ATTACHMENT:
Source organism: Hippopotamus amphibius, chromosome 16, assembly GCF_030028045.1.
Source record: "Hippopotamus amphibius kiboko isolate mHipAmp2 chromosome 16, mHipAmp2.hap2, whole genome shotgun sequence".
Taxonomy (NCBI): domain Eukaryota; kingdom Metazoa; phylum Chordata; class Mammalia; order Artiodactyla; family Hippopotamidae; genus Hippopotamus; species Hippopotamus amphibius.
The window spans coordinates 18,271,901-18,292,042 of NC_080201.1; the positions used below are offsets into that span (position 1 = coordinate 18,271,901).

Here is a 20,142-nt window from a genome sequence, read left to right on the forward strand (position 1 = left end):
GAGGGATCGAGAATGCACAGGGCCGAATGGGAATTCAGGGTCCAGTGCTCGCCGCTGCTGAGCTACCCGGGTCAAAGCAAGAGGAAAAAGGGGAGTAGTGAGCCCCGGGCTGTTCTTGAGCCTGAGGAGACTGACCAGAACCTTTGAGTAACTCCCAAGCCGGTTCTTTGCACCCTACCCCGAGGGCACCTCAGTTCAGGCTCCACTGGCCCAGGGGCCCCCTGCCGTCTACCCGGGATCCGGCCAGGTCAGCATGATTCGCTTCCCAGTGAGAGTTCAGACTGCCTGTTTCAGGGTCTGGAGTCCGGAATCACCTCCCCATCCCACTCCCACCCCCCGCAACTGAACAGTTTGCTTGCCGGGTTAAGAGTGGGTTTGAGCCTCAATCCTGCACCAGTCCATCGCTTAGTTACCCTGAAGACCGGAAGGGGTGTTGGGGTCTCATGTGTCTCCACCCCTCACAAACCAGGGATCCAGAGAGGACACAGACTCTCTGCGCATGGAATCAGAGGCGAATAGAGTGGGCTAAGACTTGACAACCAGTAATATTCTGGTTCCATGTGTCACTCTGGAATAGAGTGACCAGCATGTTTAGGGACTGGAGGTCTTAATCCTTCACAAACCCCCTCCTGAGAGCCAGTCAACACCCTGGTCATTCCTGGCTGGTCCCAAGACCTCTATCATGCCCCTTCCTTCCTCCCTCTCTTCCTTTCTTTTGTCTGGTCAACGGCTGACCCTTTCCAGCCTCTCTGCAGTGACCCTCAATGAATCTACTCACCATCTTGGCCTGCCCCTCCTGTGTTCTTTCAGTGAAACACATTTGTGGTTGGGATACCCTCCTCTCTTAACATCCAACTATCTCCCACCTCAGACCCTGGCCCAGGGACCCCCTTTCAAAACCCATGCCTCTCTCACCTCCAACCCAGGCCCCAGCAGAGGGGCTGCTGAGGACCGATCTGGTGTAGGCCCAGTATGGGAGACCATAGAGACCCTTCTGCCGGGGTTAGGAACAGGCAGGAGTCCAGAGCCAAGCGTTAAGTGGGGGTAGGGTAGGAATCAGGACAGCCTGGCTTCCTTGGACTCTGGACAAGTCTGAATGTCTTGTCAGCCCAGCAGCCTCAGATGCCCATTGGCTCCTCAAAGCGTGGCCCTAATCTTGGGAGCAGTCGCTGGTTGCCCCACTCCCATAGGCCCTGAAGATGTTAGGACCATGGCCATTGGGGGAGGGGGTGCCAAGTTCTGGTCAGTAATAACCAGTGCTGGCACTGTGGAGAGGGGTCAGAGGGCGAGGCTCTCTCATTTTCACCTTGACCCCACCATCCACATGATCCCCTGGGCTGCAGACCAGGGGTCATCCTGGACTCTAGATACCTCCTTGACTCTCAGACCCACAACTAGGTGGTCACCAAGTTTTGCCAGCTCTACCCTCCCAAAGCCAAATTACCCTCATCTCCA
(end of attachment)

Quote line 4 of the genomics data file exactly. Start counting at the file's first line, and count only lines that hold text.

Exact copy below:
The window spans coordinates 18,271,901-18,292,042 of NC_080201.1; the positions used below are offsets into that span (position 1 = coordinate 18,271,901).